In the 1990s, Colombian teenagers were escaping slavery to which criminal gangs trapped them. In the 2000s, it was starving Venezuelan families, hard hit by the economic crisis. Cùcuta, a sprawling city of 750,000 inhabitants, is the busiest of the eight official border crossings between Colombia and Venezuela. A border town in northeast Colombia, it is a place of pain and dashed hopes. Ninety-four per cent of people cross the border on foot.
It is here that Marìa Soledad Arias, a tireless and passionate sister from the Sisters Adorers of the Blessed Sacrament Handmaids of Charity, exercises her mission. For 27 years, she has been assisting migrants pass from one side or the other, embodying, together with her fellow sisters, that “Church of the margins” on which Pope Francis insists so much. “When we arrived here in 1995”, Sister Soledad recounts, “our work consisted of accompanying teenage Colombian girls on the run, who were victims of sexual exploitation in prostitution and armed conflicts. We have assisted more than 4,000 of them, by working on spiritual, artistic and integral formation”.
Since 2013, the needs have changed. In Venezuela, mainly as a result of the collapse in oil prices, a very serious economic, social and political crisis has erupted, and resulted in a humanitarian emergency due to the lack of basic goods. As many as 5.6 million Venezuelans have fled the country, almost two million of whom have fled to Colombia. Sister Soledad and her sisters could not leave the women alone as they marched forth to find bread and medicine for their children and instead fell into the trap of the vilest sexual blackmail. Today, years later, the flow of Venezuelan women has not diminished. “The deterioration of the economic and social situation is still being felt”, Sister Soledad, says. “The devaluation of the Venezuelan currency [the Bolívar] has not favoured families, and the dollar exchange rate is insufficient to survive”.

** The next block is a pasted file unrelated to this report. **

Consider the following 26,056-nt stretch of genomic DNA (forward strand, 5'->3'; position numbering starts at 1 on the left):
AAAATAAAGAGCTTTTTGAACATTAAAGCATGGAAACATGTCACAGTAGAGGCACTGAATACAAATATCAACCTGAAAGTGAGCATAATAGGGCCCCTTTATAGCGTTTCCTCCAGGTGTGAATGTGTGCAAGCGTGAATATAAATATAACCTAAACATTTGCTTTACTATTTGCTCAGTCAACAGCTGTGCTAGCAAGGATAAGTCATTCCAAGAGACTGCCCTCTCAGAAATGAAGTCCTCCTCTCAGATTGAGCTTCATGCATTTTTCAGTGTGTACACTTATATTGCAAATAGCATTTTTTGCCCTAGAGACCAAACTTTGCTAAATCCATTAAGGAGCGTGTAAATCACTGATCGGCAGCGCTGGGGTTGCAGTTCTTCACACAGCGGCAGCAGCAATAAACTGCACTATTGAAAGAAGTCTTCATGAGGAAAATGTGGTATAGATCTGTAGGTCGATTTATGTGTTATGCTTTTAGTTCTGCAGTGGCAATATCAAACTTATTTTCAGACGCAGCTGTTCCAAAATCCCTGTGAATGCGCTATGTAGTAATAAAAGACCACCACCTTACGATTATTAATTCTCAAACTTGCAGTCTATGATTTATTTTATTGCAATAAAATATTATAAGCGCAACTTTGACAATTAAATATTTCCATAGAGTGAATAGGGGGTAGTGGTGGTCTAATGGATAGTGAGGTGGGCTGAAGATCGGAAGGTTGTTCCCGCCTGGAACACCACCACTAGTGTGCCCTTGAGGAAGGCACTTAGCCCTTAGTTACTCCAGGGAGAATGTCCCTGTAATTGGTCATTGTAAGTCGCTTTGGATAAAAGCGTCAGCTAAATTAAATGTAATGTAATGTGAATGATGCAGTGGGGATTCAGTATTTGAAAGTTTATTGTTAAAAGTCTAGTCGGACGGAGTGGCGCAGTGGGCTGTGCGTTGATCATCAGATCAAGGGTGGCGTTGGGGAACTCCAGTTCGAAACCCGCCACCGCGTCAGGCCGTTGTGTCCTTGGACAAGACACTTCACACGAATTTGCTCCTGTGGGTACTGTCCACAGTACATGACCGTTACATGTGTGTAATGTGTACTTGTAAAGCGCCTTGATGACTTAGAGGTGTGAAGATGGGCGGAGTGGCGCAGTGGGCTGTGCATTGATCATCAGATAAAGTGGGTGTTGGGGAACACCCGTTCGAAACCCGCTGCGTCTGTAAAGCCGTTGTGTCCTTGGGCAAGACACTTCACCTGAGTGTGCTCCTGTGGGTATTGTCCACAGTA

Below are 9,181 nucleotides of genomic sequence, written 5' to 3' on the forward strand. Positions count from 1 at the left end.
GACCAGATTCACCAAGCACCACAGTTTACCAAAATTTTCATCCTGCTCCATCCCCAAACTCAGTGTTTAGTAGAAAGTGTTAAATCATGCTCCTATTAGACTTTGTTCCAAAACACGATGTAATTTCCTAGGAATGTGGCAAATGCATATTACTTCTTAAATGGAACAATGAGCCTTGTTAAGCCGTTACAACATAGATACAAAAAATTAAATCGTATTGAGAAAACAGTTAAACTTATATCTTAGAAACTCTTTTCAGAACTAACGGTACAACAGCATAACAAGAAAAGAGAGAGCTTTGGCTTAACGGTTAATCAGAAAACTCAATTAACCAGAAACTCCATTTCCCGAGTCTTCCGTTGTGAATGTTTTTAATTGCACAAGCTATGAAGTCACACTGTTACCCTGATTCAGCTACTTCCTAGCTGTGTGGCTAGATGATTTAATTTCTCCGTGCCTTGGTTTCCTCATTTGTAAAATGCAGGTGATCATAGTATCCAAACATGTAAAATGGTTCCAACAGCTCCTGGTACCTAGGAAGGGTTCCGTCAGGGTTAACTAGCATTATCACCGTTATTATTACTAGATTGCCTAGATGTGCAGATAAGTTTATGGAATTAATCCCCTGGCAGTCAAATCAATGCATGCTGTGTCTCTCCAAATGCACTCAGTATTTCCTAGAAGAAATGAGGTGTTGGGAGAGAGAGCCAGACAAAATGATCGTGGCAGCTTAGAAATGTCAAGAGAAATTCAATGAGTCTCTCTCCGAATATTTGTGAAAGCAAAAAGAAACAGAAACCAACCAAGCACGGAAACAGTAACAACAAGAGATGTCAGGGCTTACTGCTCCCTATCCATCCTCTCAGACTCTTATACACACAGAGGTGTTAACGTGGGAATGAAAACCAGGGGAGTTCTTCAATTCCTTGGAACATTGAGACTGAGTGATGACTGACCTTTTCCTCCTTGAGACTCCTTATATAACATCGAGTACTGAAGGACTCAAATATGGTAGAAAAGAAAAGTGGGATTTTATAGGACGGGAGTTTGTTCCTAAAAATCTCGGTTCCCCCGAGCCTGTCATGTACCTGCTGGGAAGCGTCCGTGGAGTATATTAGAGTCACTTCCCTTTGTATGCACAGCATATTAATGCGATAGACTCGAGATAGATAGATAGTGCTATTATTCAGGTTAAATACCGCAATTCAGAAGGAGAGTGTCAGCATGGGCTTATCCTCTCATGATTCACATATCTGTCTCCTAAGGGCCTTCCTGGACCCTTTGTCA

In Cùcuta, Sr. Soledad divides her time between two listening centers, work and entrepreneurship training workshops and the shelter for trafficked women. “At the Centro di capacitaciòn integral we are lucky to be very close to the Venezuelan border. This makes it easier for us to approach Venezuelan migrant women and repatriated Colombian women. This means doing what Pope Francis says of going to the peripheries, working side by side with them, seeing the problems first-hand, the pain, the uprooting, the adventure they experience when they leave their land and enter into the unknown. They do not arrive alone, as the vast majority migrate with their very young children. I always ask the women why they come in these conditions and they tell me that they are tormented by hunger. It is gratifying as a religious community to be able to support and accompany women who come to an unknown country with no family support network. Being able to contribute a grain of sand to the life of each one of them strengthens us as a Church and as an apostolic community”.
This “grain of sand” has arrived to 3,000 women, and reached in the places of marginalisation where they live. They have been embraced in the listening centers, assisted with home visits, strengthened with workshops in cooking, cosmetics and aesthetics, corsetry, jewellery and bag making. They have learnt sewing, and been protected with a dense network of attention when they are victims of sexual exploitation rackets, while being rescued together with their children from imminent danger to their lives in the “Safe House” shelter.
Sister Soledad is a woman who is in love with her mission, with the lives she encounters, with the collaboration she has established with the Oblate Sisters. After 27 years of service, he confesses that she feels like a young woman of 20, and still full of energy and eager to continue her work among the women on the margins of Cùcuta.
I ask Sr. Soledad, where is God in this frontier land? “We encounter God in women. They discover, through us, that God loves them and has always been with them, even in the darkest moments. This excites me. It gratifies me to realise how sensitive these humiliated and wounded women are. They bring God to us, when we listen to them, when we teach them manual labor. Here, they give us more than we offer”.
By Antonella Mariani
A journalist with the Italian national newspaper, “Avvenire”